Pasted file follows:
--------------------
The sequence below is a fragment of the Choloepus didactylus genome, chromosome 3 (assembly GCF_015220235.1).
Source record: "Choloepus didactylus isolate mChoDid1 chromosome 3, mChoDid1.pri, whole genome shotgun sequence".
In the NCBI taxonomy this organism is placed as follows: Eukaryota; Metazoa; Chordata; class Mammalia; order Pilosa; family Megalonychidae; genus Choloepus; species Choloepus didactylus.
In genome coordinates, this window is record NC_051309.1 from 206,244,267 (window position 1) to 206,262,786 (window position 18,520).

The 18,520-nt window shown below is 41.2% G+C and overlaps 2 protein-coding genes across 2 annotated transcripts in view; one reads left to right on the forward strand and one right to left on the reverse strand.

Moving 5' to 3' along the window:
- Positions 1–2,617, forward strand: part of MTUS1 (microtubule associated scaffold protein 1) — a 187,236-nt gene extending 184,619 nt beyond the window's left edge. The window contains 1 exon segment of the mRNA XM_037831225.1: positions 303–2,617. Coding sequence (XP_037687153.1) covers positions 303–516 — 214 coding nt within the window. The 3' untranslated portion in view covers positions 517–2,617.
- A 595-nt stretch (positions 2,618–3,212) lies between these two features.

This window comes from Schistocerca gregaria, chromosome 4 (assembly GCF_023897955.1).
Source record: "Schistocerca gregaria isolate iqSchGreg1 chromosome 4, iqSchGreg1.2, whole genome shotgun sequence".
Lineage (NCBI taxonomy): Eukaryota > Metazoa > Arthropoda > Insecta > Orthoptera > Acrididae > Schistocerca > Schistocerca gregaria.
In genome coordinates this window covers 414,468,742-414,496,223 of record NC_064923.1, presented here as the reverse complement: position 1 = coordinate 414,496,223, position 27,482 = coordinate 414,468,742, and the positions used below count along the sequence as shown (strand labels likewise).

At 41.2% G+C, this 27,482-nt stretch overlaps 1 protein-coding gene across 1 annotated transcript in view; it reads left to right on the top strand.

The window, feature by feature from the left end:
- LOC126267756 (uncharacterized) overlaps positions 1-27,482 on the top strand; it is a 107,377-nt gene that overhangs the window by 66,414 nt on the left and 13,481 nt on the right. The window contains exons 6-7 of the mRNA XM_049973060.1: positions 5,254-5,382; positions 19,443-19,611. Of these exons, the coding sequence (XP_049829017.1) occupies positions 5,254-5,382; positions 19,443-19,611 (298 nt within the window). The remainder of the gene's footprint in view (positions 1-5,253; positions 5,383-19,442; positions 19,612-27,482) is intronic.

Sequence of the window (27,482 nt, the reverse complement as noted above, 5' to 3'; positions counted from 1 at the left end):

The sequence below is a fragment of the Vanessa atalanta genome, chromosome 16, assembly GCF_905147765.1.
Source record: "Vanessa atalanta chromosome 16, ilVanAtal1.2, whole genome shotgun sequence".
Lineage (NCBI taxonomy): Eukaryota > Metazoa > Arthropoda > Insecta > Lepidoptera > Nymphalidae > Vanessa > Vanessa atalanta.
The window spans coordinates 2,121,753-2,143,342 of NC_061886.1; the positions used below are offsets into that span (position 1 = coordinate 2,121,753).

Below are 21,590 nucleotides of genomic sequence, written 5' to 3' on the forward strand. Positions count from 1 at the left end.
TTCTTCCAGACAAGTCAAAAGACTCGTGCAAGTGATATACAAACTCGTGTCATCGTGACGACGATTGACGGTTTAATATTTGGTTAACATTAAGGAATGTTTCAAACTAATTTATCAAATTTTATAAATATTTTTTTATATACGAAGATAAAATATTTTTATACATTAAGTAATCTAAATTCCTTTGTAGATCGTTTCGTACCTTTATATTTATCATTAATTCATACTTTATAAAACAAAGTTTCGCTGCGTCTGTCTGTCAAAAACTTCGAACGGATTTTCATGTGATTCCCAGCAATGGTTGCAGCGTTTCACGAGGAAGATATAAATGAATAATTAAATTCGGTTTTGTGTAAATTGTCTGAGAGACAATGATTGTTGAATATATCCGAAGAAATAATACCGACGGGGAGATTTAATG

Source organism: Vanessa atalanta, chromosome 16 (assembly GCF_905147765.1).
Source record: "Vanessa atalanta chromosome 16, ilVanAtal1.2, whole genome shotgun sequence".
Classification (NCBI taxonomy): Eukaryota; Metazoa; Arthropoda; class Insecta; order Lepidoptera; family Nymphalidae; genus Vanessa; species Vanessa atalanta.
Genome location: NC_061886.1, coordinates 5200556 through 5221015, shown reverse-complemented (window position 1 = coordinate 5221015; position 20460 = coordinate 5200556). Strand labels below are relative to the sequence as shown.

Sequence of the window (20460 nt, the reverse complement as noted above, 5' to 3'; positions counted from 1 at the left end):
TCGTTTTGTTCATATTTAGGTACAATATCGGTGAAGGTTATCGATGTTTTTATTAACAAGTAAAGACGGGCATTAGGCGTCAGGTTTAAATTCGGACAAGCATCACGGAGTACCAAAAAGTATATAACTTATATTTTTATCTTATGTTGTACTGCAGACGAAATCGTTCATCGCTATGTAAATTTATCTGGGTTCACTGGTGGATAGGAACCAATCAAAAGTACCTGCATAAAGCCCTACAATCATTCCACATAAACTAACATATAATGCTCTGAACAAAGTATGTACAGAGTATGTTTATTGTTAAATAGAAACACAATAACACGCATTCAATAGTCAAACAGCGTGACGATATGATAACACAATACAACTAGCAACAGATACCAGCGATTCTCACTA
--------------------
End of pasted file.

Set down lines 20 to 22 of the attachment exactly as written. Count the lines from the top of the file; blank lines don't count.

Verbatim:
The window spans coordinates 2,121,753-2,143,342 of NC_061886.1; the positions used below are offsets into that span (position 1 = coordinate 2,121,753).

Below are 21,590 nucleotides of genomic sequence, written 5' to 3' on the forward strand. Positions count from 1 at the left end.
TTCTTCCAGACAAGTCAAAAGACTCGTGCAAGTGATATACAAACTCGTGTCATCGTGACGACGATTGACGGTTTAATATTTGGTTAACATTAAGGAATGTTTCAAACTAATTTATCAAATTTTATAAATATTTTTTTATATACGAAGATAAAATATTTTTATACATTAAGTAATCTAAATTCCTTTGTAGATCGTTTCGTACCTTTATATTTATCATTAATTCATACTTTATAAAACAAAGTTTCGCTGCGTCTGTCTGTCAAAAACTTCGAACGGATTTTCATGTGATTCCCAGCAATGGTTGCAGCGTTTCACGAGGAAGATATAAATGAATAATTAAATTCGGTTTTGTGTAAATTGTCTGAGAGACAATGATTGTTGAATATATCCGAAGAAATAATACCGACGGGGAGATTTAATG